Three Able Seamen

Schardt - Three Able Seamen.JPG

Dublin Core



This print’s obviously ironic title asks us to notice what flows into the void of unemployment—all the moments of time the remain to be filled. Three men stare into the near distance, fiddle with their fingers, or even empty a pebble from a shoe. This last gesture my reference a maritime tradition of throwing old boots into the wake of a departing ship so as to ensure safe passage back home. But in this stark monochrone linoprint, it’s not clear where home is for these men.

About the Artist: Born in Milwaukee, WI, Schardt studied at the Art Institute of Chicago and then the Art Students League in New York. His works were exhibited at the Federal Gallery and the Municipal Art Gallery. Beginning in the 1935 Schardt began working for the Federal Art Project in a variety of roles: printmaker, allocations administrator, facilitator in the Poster Division; he oversaw the WPA demonstration exhibits at the 1939 World’s Fair. During this period Schart and his wife, the WPA artist Nene Vibber, shared a flat with Jackson Pollock. Schardt’s background in printmaking and administrative capacities often extended beyond the galleries. In the late 1930s and early ‘40s he worked for the National Youth Administration (NYA) at its Art Production Unit, where students learned about commercial art while creating posters for the Farm Security Administration (FSA) and military recruiters (“NYA Youth”). After World War II, his friend Jackson Pollock mentions Schardt working at “silkscreen printing (cosmetics) on a big skale [sic]” (Savig 192). He also continued to mentor young artists via lesson at the Brooklyn Musuem. 4 works at Smithsonian American Art Museum. 3 works at National Gallery of Art. 1 work at Metropolitan Museum of Art. 2 works at the Brooklyn Museum. 3 more images at FAP.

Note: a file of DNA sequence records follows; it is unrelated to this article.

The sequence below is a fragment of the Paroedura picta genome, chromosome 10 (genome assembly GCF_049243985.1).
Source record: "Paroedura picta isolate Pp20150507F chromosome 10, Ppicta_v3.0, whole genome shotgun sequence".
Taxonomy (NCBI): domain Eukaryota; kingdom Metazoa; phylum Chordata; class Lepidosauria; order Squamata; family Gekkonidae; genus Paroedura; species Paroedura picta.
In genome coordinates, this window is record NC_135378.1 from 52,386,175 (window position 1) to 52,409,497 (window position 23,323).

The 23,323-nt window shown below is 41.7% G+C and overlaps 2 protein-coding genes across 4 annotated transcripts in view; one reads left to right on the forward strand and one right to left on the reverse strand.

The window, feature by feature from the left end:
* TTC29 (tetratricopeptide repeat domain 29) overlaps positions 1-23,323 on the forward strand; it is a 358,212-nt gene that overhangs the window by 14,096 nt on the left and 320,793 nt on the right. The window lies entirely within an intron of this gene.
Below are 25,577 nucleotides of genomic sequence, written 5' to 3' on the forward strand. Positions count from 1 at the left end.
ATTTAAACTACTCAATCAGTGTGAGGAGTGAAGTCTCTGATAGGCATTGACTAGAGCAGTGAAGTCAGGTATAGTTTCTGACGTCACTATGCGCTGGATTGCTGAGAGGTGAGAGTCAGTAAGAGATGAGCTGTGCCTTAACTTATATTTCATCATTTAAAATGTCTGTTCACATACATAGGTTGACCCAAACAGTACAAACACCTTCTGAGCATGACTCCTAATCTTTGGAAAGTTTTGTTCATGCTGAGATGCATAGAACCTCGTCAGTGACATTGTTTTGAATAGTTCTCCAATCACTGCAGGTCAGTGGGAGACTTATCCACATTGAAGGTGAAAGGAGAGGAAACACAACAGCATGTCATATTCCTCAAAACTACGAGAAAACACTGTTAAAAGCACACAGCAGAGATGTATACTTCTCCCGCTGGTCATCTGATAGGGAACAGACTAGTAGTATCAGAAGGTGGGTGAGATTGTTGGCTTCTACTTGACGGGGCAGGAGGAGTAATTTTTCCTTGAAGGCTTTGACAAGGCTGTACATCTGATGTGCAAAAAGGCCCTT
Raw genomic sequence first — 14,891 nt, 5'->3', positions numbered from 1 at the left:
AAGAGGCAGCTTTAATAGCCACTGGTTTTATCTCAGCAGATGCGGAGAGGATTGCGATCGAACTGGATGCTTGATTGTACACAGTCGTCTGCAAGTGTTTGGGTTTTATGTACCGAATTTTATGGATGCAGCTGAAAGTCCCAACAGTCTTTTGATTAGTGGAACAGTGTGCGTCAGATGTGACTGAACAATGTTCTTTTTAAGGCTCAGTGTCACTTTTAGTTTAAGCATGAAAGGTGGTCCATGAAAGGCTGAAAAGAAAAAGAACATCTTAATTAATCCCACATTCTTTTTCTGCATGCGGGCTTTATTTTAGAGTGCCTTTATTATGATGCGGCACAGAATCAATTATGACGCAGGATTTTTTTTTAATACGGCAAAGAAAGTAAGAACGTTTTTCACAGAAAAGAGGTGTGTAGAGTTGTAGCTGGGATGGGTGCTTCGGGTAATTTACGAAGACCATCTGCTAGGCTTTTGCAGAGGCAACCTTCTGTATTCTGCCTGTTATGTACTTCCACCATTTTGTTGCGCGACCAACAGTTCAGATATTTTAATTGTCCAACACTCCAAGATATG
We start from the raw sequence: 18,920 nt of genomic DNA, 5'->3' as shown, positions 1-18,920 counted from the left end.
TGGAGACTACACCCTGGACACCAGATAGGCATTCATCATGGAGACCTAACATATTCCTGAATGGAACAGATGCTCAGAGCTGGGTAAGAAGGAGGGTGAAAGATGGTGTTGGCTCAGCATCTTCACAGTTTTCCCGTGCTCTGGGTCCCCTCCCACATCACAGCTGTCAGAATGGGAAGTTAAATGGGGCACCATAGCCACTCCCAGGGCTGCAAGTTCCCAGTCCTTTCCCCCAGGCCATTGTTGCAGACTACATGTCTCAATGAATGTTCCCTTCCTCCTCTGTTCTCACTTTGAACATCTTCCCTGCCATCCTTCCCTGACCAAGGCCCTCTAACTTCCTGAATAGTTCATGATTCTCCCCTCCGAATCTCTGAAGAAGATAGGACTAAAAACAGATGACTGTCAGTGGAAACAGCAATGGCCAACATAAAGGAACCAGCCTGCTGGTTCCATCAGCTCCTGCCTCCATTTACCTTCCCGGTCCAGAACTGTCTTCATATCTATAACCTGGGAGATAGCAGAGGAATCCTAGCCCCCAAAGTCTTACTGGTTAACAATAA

Sources Consulted: University of Michigan Museum of Art, The Federal Art Project : American Prints from the 1930s in the Collection of the University of Michigan Museum of Art (University of Michigan Museum of Art, 1985); “NYA Youths Design Air Corps Posters,” Brooklyn Eagle 24 Aug. 1941: 6A; Mary Savig, ed., Pen to Paper: Artists’ Handwritten Letters from the Smithsonian’s Archives of American Art (Princeton Architectural Press, 2016).


Schardt, Bernard P., 1904-1979








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